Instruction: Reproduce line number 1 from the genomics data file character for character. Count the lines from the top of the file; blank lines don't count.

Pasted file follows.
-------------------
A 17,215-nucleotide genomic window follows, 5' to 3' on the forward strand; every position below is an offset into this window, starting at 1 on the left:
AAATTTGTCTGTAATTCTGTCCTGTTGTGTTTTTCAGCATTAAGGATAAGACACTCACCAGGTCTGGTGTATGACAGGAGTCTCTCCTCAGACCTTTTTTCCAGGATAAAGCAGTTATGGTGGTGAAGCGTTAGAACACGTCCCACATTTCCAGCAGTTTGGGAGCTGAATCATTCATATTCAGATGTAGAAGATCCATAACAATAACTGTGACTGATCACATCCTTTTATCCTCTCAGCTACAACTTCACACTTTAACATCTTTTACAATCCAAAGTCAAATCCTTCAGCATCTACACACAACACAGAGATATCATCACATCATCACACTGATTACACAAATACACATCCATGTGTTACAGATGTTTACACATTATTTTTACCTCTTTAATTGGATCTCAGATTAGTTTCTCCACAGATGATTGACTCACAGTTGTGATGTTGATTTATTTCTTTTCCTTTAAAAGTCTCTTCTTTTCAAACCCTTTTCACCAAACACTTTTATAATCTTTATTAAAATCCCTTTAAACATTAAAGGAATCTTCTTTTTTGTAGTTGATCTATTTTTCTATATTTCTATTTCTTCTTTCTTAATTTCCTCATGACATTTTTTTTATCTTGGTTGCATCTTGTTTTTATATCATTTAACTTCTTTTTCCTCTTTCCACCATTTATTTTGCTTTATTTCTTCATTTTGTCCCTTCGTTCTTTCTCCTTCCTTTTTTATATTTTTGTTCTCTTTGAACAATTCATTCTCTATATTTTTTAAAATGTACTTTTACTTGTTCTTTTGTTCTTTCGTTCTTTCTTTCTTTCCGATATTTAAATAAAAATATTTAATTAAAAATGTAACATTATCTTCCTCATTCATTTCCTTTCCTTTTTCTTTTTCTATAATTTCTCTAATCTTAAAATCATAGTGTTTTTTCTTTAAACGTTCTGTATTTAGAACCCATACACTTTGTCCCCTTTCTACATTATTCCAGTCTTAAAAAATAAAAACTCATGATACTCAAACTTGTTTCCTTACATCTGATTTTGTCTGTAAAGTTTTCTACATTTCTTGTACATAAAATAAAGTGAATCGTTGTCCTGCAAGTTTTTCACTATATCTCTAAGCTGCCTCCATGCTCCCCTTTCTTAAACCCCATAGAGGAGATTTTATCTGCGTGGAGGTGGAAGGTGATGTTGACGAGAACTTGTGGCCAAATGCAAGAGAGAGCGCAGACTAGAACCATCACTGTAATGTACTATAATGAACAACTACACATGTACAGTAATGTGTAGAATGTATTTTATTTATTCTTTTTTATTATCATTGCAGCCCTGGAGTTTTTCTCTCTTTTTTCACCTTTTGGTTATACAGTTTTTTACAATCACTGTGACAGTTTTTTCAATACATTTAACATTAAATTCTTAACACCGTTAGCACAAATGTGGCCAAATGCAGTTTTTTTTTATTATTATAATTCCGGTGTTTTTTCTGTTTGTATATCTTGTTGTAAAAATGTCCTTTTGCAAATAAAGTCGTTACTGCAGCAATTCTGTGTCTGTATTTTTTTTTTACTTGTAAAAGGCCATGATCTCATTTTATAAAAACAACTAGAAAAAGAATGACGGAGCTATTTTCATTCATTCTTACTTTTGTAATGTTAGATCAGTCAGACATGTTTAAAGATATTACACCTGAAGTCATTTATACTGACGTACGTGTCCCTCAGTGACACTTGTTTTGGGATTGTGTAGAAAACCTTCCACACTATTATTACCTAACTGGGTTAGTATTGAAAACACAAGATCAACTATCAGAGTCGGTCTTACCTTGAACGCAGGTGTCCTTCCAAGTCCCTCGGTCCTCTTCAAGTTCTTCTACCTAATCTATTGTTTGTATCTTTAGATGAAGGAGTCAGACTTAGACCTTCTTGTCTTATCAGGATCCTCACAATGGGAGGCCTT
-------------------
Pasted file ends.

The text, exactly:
A 17,215-nucleotide genomic window follows, 5' to 3' on the forward strand; every position below is an offset into this window, starting at 1 on the left: